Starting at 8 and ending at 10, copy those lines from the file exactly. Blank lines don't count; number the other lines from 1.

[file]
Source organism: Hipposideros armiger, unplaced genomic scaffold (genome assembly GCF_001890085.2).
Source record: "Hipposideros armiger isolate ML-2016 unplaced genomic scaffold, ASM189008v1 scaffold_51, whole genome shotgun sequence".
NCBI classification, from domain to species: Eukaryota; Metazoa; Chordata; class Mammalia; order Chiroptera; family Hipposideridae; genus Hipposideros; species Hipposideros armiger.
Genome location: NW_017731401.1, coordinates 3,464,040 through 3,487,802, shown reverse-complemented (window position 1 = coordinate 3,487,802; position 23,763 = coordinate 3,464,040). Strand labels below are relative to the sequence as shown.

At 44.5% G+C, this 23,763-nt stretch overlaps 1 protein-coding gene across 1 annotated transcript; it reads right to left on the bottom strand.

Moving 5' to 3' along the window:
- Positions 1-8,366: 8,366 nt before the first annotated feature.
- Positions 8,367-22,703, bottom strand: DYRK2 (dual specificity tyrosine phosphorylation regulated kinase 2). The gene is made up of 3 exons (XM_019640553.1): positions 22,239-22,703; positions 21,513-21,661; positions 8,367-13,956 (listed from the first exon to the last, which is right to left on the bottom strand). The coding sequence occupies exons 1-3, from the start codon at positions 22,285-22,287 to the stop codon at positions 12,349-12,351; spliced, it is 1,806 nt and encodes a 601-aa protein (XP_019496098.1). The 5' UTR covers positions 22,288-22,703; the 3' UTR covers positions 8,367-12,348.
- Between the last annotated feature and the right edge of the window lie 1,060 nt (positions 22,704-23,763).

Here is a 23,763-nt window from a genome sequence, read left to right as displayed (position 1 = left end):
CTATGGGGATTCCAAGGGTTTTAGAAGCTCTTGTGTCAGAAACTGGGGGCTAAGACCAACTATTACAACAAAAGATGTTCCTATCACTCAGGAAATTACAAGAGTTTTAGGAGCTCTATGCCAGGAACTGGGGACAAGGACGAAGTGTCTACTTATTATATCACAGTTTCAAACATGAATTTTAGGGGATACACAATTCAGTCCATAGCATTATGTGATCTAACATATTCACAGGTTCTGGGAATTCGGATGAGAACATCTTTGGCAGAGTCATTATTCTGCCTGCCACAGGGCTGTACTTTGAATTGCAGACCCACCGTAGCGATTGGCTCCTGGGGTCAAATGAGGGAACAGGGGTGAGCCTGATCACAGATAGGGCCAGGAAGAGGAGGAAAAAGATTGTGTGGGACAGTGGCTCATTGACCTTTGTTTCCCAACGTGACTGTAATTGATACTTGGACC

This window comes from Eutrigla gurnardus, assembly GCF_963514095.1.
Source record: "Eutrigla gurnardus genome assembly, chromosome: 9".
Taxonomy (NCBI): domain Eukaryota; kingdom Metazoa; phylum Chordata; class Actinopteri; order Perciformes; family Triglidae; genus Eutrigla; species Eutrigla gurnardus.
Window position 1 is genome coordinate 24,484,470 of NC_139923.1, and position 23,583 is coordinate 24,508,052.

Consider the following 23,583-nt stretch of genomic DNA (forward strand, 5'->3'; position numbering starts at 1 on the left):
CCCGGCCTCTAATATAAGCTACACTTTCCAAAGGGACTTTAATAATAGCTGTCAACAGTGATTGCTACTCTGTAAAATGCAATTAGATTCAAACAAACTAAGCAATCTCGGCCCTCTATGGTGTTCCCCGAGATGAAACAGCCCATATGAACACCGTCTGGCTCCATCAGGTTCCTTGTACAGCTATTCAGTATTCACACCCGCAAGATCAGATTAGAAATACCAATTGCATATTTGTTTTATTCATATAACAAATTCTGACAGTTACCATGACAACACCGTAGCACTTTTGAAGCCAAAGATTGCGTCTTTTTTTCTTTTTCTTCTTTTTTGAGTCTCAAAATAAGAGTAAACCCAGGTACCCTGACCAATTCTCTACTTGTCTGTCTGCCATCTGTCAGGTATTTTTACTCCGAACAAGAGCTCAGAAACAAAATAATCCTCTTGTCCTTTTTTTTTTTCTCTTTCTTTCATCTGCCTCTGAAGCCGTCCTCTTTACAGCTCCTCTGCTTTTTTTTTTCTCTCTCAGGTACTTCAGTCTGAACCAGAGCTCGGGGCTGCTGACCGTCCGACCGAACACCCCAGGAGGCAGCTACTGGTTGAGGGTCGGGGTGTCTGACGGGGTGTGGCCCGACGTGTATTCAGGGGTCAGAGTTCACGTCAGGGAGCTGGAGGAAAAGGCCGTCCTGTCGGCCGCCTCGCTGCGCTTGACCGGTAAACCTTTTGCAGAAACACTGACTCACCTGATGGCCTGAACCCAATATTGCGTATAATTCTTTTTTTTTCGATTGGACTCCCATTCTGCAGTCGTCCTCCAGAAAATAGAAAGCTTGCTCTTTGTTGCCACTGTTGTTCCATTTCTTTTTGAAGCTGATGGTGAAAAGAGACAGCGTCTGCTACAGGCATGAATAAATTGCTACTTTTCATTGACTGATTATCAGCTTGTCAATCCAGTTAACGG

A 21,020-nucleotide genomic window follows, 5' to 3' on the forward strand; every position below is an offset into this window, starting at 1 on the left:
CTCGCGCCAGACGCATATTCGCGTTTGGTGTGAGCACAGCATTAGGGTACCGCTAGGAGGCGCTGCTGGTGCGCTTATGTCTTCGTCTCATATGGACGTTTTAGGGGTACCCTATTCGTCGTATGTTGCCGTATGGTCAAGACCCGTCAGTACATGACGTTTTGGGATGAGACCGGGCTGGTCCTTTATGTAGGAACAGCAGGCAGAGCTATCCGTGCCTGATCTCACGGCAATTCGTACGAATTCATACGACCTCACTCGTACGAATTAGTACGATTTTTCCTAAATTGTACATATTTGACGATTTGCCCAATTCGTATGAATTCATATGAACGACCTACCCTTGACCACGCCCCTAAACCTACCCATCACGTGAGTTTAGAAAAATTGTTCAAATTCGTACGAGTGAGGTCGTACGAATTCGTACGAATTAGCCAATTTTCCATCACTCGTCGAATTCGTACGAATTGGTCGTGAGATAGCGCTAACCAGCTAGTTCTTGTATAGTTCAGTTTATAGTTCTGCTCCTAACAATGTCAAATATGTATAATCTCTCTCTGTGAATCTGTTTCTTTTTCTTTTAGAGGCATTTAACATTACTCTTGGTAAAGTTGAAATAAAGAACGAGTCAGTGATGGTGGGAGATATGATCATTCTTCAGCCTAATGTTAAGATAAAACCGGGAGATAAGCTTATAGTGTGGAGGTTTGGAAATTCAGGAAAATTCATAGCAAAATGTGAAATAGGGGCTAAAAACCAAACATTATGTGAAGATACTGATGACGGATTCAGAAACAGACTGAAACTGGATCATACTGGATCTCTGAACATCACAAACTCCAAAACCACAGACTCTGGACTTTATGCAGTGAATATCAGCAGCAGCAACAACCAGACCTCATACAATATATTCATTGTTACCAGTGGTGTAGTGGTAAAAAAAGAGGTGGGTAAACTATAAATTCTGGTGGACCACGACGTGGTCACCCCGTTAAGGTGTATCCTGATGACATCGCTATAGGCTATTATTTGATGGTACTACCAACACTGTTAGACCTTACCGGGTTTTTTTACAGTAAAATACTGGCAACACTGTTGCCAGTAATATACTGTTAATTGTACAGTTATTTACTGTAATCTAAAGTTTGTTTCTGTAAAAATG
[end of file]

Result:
- Positions 8,367-22,703, bottom strand: DYRK2 (dual specificity tyrosine phosphorylation regulated kinase 2). The gene is made up of 3 exons (XM_019640553.1): positions 22,239-22,703; positions 21,513-21,661; positions 8,367-13,956 (listed from the first exon to the last, which is right to left on the bottom strand). The coding sequence occupies exons 1-3, from the start codon at positions 22,285-22,287 to the stop codon at positions 12,349-12,351; spliced, it is 1,806 nt and encodes a 601-aa protein (XP_019496098.1). The 5' UTR covers positions 22,288-22,703; the 3' UTR covers positions 8,367-12,348.
- Between the last annotated feature and the right edge of the window lie 1,060 nt (positions 22,704-23,763).

Here is a 23,763-nt window from a genome sequence, read left to right as displayed (position 1 = left end):